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Monday, February 25, 2013
Senate immigration draft rejected by Arizona Republicans
February 19, 2013
by Ginger Gibson
All four Republican Arizona House members penned a letter Tuesday voicing opposition to the bipartisan immigration proposal rolled out in the Senate by the Gang of Eight, a group led in part by Arizona Sen. John McCain.
In a letter to House Speaker John Boehner (R-Ohio) obtained by POLITICO, the four House members argue that border security must be at the forefront of any immigration debate. Only after the border has been secured should Congress take up immigration reform.
“As the House begins to debate possible immigration reform proposals, it is vitally important to those of us who represent Border States that the first priority of any reform is securing our Southwest border,” the four congressmen write.
Reps. Matt Salmon, Trent Franks, Paul Gosar and David Schweikert point to the escalating drug cartel violence along the U.S.-Mexico border and the ability for people from “countries unfriendly to the U.S.” to enter the country through the Southern border.
“Only after first securing our borders can we begin to contemplate discussions of additional immigration reform,” the quartet writes.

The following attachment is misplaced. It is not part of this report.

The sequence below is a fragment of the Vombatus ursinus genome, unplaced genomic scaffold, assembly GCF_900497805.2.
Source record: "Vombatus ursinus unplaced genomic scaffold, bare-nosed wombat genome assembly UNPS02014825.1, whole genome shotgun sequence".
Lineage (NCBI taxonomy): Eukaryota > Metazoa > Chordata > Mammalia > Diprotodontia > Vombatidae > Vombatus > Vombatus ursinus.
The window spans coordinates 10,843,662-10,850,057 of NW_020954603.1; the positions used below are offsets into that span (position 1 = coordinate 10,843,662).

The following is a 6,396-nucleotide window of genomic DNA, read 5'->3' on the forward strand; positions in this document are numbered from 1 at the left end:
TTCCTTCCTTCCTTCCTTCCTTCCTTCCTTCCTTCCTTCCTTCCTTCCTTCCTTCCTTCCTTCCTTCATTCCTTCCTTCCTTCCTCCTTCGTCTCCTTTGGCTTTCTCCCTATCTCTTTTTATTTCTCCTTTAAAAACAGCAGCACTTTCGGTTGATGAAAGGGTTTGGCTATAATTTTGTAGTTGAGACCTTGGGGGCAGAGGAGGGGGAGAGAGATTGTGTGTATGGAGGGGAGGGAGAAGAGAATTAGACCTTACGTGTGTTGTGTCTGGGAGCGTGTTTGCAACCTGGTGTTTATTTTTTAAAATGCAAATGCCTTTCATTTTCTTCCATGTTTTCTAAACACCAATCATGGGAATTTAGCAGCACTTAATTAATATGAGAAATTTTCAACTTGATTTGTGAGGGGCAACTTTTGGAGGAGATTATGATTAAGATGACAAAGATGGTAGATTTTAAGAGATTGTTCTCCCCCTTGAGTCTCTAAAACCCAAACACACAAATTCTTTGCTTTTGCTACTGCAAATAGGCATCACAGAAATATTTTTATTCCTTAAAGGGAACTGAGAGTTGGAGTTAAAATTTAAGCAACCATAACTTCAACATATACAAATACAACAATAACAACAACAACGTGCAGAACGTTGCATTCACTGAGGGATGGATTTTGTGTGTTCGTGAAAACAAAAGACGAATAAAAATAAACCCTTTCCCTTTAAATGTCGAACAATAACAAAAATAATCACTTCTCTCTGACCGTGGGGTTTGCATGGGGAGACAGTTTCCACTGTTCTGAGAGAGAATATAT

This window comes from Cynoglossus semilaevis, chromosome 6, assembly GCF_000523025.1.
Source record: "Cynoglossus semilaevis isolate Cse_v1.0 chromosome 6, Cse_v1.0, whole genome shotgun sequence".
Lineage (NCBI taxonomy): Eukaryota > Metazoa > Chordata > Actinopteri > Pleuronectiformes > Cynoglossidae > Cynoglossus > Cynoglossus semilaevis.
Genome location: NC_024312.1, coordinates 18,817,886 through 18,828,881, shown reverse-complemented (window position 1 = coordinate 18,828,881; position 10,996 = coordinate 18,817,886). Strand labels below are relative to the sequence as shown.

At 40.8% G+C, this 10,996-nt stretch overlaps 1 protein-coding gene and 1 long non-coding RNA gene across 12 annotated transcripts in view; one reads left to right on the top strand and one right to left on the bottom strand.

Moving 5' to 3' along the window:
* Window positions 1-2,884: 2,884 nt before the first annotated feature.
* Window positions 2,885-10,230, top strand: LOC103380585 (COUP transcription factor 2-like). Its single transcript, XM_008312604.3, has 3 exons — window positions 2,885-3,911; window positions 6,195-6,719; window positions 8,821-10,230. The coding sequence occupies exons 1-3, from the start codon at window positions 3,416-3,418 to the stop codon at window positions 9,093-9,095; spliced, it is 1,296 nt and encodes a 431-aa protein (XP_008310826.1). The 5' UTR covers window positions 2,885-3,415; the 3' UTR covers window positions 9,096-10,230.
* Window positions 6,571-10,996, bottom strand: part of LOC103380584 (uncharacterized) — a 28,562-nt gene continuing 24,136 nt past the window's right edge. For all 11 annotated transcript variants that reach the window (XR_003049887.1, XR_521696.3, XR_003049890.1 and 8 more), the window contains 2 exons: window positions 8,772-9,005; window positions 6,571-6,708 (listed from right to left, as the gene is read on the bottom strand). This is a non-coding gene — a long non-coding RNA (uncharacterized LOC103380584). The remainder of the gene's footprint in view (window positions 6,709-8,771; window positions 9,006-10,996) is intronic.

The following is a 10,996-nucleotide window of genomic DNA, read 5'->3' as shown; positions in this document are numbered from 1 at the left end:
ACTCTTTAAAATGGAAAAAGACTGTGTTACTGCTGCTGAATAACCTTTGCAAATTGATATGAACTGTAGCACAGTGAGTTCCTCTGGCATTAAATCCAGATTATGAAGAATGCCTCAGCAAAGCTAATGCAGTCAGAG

The bipartisan Senate plan being would create a path to citizenship for the estimated 11 million undocumented immigrants currently residing in the United States. But as a compromise, the path is contingent on the border being secured first, a requirement that has stirred opposition from some Republicans who worry that the determination will be made prematurely by the Obama administration.
The Senators have yet to introduce any legislation, but the principles that were outlined by those supporting the deal would allow Homeland Security Secretary Janet Napolitano to determine when the border is secured.
The four Arizona House Republicans argued that the determination must be based on data and “independent third-party evaluations rather than bureaucrats in Washington, D.C. with political motives.”
“If we do not follow this protocol, we will replay the failed immigration reforms of 1986 when we lost the trust of those in our communities to take on the difficult task of securing our borders,” the group writes. “We cannot allow this to happen again.”
The Senate sponsors had hoped to see a bill pass through their chamber in the spring or early summer, which would send the measure over to the less-receptive Republican-controlled House. In an effort to encourage bipartisan support, President Barack Obama has warned that he will begin pushing his own measure if an agreement is not struck by both chambers.
Draft legislation from the White House, which is more liberal than the Gang of Eight proposal, leaked to the public over the weekend.
is a grassroots coalition of groups and individuals united in our belief that a border wall will not stop illegal immigration or smuggling and will not make the United States any safer. It will do irreparable harm to our borderlands and our country as a whole. We urge our elected representatives to reject the border wall and repeal the Secure Fence Act and the Real ID Act.